Codependency and Trying to Figure Things Out

The older I get, the more I realize I don’t know, and the more I realize nobody else knows anything either. We are all just human, trying to figure it out as we go along.

Or maybe it’s not that no one knows anything, it’s that no one else can decide for me how I feel about any given situation.

It occurred to me that everyone I talked to about this guy I’m seeing had a different take on it, and after I walked away from each conversation, I found myself believing whatever their take was on it. One friend said, You’re catching feelings. Oh yes, I am catching feelings. I liked that one because it contains meaning, and everything to me needs a deeper meaning, something sweet and kind and beautiful, preferably. I mean, I love love. My therapist said, Ask him, casually, how he’s doing when you see him next. You can let him know you’d like to hear more from him. My sponsor said, Get real. Do you LIKE him? Or do you just want him because you haven’t heard from him in a few days?

She reminded me that I’d been ambivalent about Steven, my ex, an observation that always pisses me off, because she did not know me before I walked into CODA at the beginning of December, before the Thanksgiving debacle. I adored Steven. I don’t recall feeling ambivalent about him. I wanted so badly for the relationship to work, which is why I started going to CODA.

One characteristic of codependents is that we often cannot identify our feelings. As a codependent and an introvert, I need to walk away from a situation and mull it over, process it, sometimes for days, before I understand the complexity of how I feel about it.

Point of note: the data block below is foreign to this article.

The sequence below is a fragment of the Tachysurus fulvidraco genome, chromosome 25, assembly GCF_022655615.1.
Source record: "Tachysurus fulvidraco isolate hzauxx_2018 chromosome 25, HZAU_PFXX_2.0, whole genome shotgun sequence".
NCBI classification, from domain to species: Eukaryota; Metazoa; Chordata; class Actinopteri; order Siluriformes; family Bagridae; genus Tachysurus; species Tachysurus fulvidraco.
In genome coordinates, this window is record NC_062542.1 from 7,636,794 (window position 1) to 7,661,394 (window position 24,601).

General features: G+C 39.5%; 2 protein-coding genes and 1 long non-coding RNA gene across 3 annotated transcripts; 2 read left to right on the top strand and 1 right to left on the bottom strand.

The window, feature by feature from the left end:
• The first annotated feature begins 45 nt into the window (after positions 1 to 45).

She’s not incorrect. In the end I doubted my ability to continue with the path we were on, though I wanted for us to continue on that path, together. That’s why I went to CODA, in part, though I realized that if that wasn’t going to work, it would be beneficial for me to go anyway, because obviously I don’t know how to be in a healthy relationship, having had two divorces prior to that.

Today I am just confused. Not everyone seems to have traditional relationships anymore, and I’m trying to decide if that’s what I want too. So many benefits come with living alone and not seeing each other all the time. At the same time, I want to feel secure in this relationship, knowing he’s in this. With me.

She pointed out that the draw for Steven for me was that we had a push-pull relationship, in which he withdrew from time to time, and that drew me closer. She said that I’m like a puppy: when you chase after the puppy, he runs away, but as soon as you stop paying attention to him, he’s all over you. I thought that was a bad metaphor because I’m pretty sure puppies love you and want you all the time–I’ve had used a cat as a metaphor–but I’m just expressing the truth of what she said.

I didn’t like that analogy because it implies that I didn’t love him, and I absolutely did love him. More than anyone I’ve ever dated or married. Don’t tell me it’s only because he shut me out every so often. We were friends. We could hang out doing nothing and still have fun.

That’s not what I’m saying, she said. I’m not saying you didn’t love him.


This whole codependency recovery thing is way harder than getting sober was. With sobriety every day I just made a decision not to drink today, and at the time I was just so happy not to be hung over it wasn’t too hard, plus I was super busy with two jobs and going to meetings and making friends, and the next thing I knew, I wasn’t even thinking about drinking anymore. I must continue practicing a spiritual way of life because drinking was my coping mechanism before, and now that’s gone. But now that that’s gone, relationships became my addiction. And honestly, I don’t see giving that up. From my vantage point today, staying sober is easy because I simply abstain from alcohol and work the program, whereas I’m not giving up men. I love men.